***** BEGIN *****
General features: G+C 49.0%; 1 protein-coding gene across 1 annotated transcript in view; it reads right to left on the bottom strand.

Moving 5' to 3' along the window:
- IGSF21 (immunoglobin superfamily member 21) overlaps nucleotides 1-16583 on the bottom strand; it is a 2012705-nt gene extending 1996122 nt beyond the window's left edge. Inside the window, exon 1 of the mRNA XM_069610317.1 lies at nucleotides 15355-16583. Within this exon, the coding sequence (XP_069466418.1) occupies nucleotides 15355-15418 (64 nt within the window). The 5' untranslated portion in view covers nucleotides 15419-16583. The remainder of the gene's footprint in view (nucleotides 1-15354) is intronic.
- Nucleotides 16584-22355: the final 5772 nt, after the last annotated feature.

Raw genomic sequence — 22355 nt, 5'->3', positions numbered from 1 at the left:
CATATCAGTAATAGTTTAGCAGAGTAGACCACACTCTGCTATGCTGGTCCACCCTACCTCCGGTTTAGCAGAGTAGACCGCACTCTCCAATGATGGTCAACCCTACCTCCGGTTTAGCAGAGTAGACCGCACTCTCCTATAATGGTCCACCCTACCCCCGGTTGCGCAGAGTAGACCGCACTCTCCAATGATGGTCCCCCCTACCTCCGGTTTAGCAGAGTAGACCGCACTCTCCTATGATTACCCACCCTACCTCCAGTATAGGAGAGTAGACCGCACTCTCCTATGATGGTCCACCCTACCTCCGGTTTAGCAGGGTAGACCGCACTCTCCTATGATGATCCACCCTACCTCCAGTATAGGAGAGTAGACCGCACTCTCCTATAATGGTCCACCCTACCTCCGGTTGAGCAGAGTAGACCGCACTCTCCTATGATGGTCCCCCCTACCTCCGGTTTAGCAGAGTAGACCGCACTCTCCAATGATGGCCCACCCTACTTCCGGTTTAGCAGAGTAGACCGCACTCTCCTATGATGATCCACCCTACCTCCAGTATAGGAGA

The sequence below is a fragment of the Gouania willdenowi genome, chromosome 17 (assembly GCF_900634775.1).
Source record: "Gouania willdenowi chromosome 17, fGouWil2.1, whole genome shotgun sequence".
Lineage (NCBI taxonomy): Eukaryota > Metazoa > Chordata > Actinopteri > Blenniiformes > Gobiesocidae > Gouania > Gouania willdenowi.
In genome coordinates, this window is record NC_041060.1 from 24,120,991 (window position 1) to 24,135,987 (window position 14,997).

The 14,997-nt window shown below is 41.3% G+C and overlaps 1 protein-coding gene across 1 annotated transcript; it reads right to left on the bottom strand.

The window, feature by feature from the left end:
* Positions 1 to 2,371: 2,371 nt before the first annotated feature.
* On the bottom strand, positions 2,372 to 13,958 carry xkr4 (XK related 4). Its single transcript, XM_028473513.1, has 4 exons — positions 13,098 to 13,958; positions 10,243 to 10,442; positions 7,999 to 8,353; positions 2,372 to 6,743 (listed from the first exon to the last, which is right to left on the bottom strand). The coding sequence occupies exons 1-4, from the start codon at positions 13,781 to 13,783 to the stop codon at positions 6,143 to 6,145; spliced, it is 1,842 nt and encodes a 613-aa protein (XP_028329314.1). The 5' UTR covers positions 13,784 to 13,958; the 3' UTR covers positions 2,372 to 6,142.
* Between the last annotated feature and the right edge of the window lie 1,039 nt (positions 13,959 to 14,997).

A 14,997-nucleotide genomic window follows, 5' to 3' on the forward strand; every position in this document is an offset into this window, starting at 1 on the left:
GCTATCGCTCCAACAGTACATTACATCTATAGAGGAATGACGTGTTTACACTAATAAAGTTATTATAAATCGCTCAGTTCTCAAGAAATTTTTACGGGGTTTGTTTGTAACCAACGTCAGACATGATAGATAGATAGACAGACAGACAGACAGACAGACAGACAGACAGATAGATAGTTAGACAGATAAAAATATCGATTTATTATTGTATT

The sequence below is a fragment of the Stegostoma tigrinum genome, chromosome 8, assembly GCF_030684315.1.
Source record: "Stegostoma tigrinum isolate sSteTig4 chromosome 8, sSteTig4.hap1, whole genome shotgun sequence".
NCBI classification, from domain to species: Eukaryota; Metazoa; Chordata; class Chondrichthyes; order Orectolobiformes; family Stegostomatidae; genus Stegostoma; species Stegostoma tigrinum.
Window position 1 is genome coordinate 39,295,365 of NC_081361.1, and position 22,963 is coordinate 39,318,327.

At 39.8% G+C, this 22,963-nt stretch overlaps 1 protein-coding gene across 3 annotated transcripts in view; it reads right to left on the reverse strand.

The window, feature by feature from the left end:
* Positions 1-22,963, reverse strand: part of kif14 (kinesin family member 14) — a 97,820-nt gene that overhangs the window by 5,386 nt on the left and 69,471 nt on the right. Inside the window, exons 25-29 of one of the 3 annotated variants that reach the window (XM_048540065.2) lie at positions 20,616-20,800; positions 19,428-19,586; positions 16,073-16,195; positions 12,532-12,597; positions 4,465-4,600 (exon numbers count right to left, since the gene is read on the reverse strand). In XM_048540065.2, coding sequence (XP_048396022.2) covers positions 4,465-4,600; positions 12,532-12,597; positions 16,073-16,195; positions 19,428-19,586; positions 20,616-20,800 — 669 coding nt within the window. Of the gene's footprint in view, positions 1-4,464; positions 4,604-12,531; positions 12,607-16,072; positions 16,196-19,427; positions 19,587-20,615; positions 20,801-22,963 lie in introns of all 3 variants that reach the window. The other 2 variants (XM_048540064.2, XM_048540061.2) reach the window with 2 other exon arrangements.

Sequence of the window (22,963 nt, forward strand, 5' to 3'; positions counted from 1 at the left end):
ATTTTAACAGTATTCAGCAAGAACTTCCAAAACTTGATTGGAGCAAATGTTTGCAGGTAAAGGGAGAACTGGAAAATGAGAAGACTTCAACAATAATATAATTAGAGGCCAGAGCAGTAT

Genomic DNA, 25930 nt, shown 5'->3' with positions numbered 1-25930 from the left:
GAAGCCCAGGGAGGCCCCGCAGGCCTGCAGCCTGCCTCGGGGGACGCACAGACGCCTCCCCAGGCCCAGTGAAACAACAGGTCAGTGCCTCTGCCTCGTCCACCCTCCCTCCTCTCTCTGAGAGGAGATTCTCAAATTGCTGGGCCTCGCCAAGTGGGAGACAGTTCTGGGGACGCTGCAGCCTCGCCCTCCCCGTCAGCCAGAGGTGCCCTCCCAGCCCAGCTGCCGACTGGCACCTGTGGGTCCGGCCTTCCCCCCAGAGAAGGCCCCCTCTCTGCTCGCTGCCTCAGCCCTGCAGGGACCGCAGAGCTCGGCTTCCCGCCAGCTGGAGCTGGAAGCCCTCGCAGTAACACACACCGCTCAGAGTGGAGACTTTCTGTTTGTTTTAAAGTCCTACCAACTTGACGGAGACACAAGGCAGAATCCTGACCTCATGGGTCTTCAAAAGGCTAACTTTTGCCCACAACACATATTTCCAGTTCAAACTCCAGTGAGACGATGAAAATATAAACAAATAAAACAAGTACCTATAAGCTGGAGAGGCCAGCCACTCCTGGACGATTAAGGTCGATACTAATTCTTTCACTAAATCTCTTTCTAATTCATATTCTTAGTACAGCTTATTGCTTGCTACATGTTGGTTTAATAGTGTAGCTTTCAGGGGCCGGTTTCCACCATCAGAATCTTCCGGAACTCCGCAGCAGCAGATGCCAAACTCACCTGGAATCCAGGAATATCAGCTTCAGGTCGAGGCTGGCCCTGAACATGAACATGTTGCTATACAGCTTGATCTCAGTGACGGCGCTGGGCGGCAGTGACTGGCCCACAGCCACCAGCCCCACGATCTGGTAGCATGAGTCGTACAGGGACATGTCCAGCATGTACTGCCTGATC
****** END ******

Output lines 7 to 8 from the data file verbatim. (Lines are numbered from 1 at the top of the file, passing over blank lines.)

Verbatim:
The sequence below is a fragment of the Gouania willdenowi genome, chromosome 17 (assembly GCF_900634775.1).
Source record: "Gouania willdenowi chromosome 17, fGouWil2.1, whole genome shotgun sequence".